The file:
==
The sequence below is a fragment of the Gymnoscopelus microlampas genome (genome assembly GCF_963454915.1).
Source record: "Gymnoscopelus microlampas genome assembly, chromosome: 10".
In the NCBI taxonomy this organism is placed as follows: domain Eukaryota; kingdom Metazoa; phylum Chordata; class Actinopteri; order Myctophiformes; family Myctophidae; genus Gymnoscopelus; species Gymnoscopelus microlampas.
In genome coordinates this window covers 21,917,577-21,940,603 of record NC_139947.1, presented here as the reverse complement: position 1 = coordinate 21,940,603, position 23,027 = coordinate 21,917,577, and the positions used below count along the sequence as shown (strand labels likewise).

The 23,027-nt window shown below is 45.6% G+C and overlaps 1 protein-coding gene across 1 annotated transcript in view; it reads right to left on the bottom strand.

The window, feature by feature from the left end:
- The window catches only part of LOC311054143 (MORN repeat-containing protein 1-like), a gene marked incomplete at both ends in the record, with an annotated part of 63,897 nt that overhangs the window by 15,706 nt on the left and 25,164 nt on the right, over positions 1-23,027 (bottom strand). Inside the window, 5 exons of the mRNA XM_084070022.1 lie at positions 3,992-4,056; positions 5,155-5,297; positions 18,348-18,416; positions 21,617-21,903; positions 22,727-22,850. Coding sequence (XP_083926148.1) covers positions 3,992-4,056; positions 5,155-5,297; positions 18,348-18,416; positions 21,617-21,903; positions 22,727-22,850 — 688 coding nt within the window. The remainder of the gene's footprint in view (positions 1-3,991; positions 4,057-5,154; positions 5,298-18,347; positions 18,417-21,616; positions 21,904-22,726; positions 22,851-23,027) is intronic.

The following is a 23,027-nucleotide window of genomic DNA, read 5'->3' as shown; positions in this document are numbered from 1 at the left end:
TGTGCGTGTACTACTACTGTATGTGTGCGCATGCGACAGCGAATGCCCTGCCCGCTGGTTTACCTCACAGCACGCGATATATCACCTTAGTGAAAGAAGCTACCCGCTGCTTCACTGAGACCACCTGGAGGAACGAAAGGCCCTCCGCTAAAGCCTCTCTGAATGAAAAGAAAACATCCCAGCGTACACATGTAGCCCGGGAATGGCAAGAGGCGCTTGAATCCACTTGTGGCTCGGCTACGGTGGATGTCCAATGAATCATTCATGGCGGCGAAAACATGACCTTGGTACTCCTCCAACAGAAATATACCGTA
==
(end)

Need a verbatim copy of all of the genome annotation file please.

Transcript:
The sequence below is a fragment of the Gymnoscopelus microlampas genome (genome assembly GCF_963454915.1).
Source record: "Gymnoscopelus microlampas genome assembly, chromosome: 10".
In the NCBI taxonomy this organism is placed as follows: domain Eukaryota; kingdom Metazoa; phylum Chordata; class Actinopteri; order Myctophiformes; family Myctophidae; genus Gymnoscopelus; species Gymnoscopelus microlampas.
In genome coordinates this window covers 21,917,577-21,940,603 of record NC_139947.1, presented here as the reverse complement: position 1 = coordinate 21,940,603, position 23,027 = coordinate 21,917,577, and the positions used below count along the sequence as shown (strand labels likewise).

The 23,027-nt window shown below is 45.6% G+C and overlaps 1 protein-coding gene across 1 annotated transcript in view; it reads right to left on the bottom strand.

The window, feature by feature from the left end:
- The window catches only part of LOC311054143 (MORN repeat-containing protein 1-like), a gene marked incomplete at both ends in the record, with an annotated part of 63,897 nt that overhangs the window by 15,706 nt on the left and 25,164 nt on the right, over positions 1-23,027 (bottom strand). Inside the window, 5 exons of the mRNA XM_084070022.1 lie at positions 3,992-4,056; positions 5,155-5,297; positions 18,348-18,416; positions 21,617-21,903; positions 22,727-22,850. Coding sequence (XP_083926148.1) covers positions 3,992-4,056; positions 5,155-5,297; positions 18,348-18,416; positions 21,617-21,903; positions 22,727-22,850 — 688 coding nt within the window. The remainder of the gene's footprint in view (positions 1-3,991; positions 4,057-5,154; positions 5,298-18,347; positions 18,417-21,616; positions 21,904-22,726; positions 22,851-23,027) is intronic.

The following is a 23,027-nucleotide window of genomic DNA, read 5'->3' as shown; positions in this document are numbered from 1 at the left end:
TGTGCGTGTACTACTACTGTATGTGTGCGCATGCGACAGCGAATGCCCTGCCCGCTGGTTTACCTCACAGCACGCGATATATCACCTTAGTGAAAGAAGCTACCCGCTGCTTCACTGAGACCACCTGGAGGAACGAAAGGCCCTCCGCTAAAGCCTCTCTGAATGAAAAGAAAACATCCCAGCGTACACATGTAGCCCGGGAATGGCAAGAGGCGCTTGAATCCACTTGTGGCTCGGCTACGGTGGATGTCCAATGAATCATTCATGGCGGCGAAAACATGACCTTGGTACTCCTCCAACAGAAATATACCGTA